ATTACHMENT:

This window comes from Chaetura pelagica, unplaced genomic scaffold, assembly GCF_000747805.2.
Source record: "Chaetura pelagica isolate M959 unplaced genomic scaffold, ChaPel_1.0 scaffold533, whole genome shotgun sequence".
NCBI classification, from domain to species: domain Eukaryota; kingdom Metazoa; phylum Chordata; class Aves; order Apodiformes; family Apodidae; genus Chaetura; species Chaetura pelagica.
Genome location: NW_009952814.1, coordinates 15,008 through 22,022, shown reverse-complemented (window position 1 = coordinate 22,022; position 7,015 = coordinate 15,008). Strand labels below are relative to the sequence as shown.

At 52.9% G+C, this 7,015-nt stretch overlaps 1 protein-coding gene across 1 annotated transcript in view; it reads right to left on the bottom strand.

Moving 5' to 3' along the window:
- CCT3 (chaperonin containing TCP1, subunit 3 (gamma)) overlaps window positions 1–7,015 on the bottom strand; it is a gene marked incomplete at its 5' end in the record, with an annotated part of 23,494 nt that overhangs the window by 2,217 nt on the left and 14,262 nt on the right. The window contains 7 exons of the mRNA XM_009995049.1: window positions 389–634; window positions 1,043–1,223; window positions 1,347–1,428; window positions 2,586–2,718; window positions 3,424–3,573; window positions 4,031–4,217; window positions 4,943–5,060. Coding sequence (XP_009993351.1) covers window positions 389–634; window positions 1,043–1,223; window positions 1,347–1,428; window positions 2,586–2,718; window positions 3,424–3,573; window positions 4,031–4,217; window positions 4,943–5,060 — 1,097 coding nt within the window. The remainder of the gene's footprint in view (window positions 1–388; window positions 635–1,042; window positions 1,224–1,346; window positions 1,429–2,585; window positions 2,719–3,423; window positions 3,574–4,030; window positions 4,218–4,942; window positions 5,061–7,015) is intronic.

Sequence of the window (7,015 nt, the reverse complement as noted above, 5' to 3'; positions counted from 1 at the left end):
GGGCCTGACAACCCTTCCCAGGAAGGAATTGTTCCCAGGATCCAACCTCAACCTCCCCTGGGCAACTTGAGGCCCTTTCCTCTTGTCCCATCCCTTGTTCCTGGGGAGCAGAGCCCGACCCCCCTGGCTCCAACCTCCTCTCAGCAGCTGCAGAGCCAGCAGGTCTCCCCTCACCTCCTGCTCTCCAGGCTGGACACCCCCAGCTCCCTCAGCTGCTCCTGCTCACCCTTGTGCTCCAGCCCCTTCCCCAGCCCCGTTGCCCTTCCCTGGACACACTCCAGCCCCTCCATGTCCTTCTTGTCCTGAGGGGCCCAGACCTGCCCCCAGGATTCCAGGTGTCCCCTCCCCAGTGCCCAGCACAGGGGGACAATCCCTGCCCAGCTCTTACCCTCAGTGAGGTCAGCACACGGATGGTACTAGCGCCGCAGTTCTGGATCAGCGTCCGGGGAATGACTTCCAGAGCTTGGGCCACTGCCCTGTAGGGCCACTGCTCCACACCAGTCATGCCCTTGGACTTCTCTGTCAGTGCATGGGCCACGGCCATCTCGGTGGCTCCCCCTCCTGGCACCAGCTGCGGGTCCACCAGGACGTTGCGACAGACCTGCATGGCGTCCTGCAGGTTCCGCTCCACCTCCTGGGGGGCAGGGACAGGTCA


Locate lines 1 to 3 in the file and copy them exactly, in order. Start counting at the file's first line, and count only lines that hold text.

This window comes from Chaetura pelagica, unplaced genomic scaffold, assembly GCF_000747805.2.
Source record: "Chaetura pelagica isolate M959 unplaced genomic scaffold, ChaPel_1.0 scaffold533, whole genome shotgun sequence".
NCBI classification, from domain to species: domain Eukaryota; kingdom Metazoa; phylum Chordata; class Aves; order Apodiformes; family Apodidae; genus Chaetura; species Chaetura pelagica.